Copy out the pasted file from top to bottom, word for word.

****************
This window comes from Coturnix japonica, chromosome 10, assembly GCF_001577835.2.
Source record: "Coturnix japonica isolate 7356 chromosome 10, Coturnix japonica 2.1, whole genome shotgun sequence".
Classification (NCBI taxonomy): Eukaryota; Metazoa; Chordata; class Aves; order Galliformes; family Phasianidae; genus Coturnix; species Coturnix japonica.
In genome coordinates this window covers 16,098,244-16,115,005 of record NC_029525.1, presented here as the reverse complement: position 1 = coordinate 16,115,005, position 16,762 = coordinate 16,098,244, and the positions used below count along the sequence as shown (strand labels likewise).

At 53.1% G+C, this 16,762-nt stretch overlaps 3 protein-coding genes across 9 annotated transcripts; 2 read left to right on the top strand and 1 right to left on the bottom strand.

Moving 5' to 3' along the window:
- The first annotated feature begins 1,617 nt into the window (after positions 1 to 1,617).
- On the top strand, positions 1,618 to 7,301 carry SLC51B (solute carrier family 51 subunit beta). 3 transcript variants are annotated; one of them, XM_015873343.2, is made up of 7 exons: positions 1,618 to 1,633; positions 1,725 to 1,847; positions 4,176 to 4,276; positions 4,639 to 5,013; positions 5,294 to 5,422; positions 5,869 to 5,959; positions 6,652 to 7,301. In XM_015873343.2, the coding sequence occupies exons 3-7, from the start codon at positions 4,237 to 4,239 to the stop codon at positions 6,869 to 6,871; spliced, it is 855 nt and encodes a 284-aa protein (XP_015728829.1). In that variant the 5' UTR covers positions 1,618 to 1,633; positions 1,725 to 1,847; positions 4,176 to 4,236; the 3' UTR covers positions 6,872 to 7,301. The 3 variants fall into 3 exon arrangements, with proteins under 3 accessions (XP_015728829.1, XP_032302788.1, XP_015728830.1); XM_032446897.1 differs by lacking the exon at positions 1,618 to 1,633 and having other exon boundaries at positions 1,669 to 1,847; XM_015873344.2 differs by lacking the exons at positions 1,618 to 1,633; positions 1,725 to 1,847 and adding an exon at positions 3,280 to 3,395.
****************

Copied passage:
This window comes from Coturnix japonica, chromosome 10, assembly GCF_001577835.2.
Source record: "Coturnix japonica isolate 7356 chromosome 10, Coturnix japonica 2.1, whole genome shotgun sequence".
Classification (NCBI taxonomy): Eukaryota; Metazoa; Chordata; class Aves; order Galliformes; family Phasianidae; genus Coturnix; species Coturnix japonica.
In genome coordinates this window covers 16,098,244-16,115,005 of record NC_029525.1, presented here as the reverse complement: position 1 = coordinate 16,115,005, position 16,762 = coordinate 16,098,244, and the positions used below count along the sequence as shown (strand labels likewise).

At 53.1% G+C, this 16,762-nt stretch overlaps 3 protein-coding genes across 9 annotated transcripts; 2 read left to right on the top strand and 1 right to left on the bottom strand.

Moving 5' to 3' along the window:
- The first annotated feature begins 1,617 nt into the window (after positions 1 to 1,617).
- On the top strand, positions 1,618 to 7,301 carry SLC51B (solute carrier family 51 subunit beta). 3 transcript variants are annotated; one of them, XM_015873343.2, is made up of 7 exons: positions 1,618 to 1,633; positions 1,725 to 1,847; positions 4,176 to 4,276; positions 4,639 to 5,013; positions 5,294 to 5,422; positions 5,869 to 5,959; positions 6,652 to 7,301. In XM_015873343.2, the coding sequence occupies exons 3-7, from the start codon at positions 4,237 to 4,239 to the stop codon at positions 6,869 to 6,871; spliced, it is 855 nt and encodes a 284-aa protein (XP_015728829.1). In that variant the 5' UTR covers positions 1,618 to 1,633; positions 1,725 to 1,847; positions 4,176 to 4,236; the 3' UTR covers positions 6,872 to 7,301. The 3 variants fall into 3 exon arrangements, with proteins under 3 accessions (XP_015728829.1, XP_032302788.1, XP_015728830.1); XM_032446897.1 differs by lacking the exon at positions 1,618 to 1,633 and having other exon boundaries at positions 1,669 to 1,847; XM_015873344.2 differs by lacking the exons at positions 1,618 to 1,633; positions 1,725 to 1,847 and adding an exon at positions 3,280 to 3,395.